Understanding Attachment and Attachment Disorders: Theory, Evidence, and Practice

By Vivien Prior; Danya Glaser | Go to book overview

2 What is Attachment?

An attachment, in its literal meaning, is a tie or fastening. Attachment, especially between people, is often defined positively as affection, devotion (Concise Oxford Dictionary) or even love, although harmful attachments, for example to a damaging substance or person, clearly exist.

An attachment as it is defined in attachment theory has a specific meaning, both in terms of its nature and the person to whom it applies. According to attachment theory, an attachment is a bond or tie between an individual and an attachment figure. In adult relationships, people may be mutual and reciprocal attachment figures, but in the relationship between the child and parent, this is not the case. The reason for this clear distinction is inherent in the theory. In attachment theory, an attachment is a tie based on the need for safety, security and protection. This need is paramount in infancy and childhood, when the developing individual is immature and vulnerable. Thus, infants instinctively attach to their carer(s). In this sense, attachment serves the specific biological function of promoting protection, survival and, ultimately, genetic replication.1 In the relationship between the child and the parent, the term 'attachment' applies to the infant or child and the term 'attachment figure' invariably refers to their primary carer. In the terms of attachment theory, it is incorrect to refer to a parent's attachment to their child or attachment between parents and children.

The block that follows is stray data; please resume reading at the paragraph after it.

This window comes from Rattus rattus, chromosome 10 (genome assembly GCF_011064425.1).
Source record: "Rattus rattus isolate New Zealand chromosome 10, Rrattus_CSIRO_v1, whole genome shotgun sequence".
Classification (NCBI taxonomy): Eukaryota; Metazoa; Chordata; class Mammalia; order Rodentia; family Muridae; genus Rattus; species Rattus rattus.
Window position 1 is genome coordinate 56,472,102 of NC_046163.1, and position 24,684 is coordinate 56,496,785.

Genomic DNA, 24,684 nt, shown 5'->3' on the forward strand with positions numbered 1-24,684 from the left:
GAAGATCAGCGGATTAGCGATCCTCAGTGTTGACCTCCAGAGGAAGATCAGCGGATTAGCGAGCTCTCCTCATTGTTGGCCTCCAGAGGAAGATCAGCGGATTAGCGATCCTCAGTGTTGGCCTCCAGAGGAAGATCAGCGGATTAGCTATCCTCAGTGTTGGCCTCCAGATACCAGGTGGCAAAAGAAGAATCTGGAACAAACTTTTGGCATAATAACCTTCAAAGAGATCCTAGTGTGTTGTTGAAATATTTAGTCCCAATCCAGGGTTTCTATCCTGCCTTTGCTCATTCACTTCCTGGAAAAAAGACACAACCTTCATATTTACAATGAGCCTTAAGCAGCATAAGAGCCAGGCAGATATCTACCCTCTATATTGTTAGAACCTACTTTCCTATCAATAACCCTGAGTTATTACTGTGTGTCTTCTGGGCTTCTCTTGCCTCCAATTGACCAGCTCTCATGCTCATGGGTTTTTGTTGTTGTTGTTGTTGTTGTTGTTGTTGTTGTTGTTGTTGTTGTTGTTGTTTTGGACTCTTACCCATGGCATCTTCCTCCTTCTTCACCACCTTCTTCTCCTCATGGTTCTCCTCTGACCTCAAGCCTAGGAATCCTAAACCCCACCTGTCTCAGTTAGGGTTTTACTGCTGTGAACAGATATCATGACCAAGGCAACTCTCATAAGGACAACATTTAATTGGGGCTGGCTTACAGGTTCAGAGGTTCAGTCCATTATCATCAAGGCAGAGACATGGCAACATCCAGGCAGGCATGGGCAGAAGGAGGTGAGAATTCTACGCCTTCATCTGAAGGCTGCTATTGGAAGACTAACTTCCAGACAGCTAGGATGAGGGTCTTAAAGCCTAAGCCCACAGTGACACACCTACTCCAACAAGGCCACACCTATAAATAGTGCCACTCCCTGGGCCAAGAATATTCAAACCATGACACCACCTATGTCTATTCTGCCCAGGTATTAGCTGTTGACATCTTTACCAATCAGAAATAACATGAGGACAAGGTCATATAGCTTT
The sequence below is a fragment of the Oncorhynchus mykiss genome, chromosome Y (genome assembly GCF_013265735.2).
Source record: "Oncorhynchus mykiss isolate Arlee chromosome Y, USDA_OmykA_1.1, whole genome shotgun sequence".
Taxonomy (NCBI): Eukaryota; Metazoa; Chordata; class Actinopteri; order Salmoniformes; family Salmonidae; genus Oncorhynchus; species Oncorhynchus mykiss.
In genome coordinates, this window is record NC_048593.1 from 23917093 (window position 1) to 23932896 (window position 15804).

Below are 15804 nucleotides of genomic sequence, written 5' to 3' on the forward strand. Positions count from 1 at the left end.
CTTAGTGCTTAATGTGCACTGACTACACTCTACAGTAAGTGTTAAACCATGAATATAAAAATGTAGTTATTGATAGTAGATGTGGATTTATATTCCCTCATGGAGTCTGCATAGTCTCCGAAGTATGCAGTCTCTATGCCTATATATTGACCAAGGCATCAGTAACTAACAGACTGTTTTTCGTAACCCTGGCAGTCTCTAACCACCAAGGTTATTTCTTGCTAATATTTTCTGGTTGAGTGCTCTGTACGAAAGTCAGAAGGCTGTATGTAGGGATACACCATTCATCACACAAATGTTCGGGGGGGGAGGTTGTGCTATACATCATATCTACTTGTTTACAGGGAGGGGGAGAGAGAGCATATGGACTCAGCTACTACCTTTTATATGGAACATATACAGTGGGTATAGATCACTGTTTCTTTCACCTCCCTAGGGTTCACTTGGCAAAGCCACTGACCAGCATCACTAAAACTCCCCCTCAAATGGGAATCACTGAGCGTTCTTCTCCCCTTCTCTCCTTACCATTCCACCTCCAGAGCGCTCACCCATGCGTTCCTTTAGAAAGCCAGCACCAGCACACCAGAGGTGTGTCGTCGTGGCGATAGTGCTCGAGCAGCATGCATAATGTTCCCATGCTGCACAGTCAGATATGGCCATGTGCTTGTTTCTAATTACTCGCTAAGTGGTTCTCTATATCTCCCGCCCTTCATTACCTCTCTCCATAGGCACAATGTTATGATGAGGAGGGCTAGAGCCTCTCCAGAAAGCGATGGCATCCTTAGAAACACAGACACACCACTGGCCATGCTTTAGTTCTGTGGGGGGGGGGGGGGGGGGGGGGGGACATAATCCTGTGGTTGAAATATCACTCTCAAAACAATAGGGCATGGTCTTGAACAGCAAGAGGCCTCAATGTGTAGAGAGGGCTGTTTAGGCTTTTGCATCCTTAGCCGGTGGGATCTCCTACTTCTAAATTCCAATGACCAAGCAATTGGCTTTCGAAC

Attachment, therefore, is not synonymous with love or affection; it is not an overall descriptor of the relationship between the parent and child which includes other parent–child interactions such as feeding, stimulation, play or problem solving.

The attachment figure's equivalent tie to the child is termed the 'caregiving bond'.

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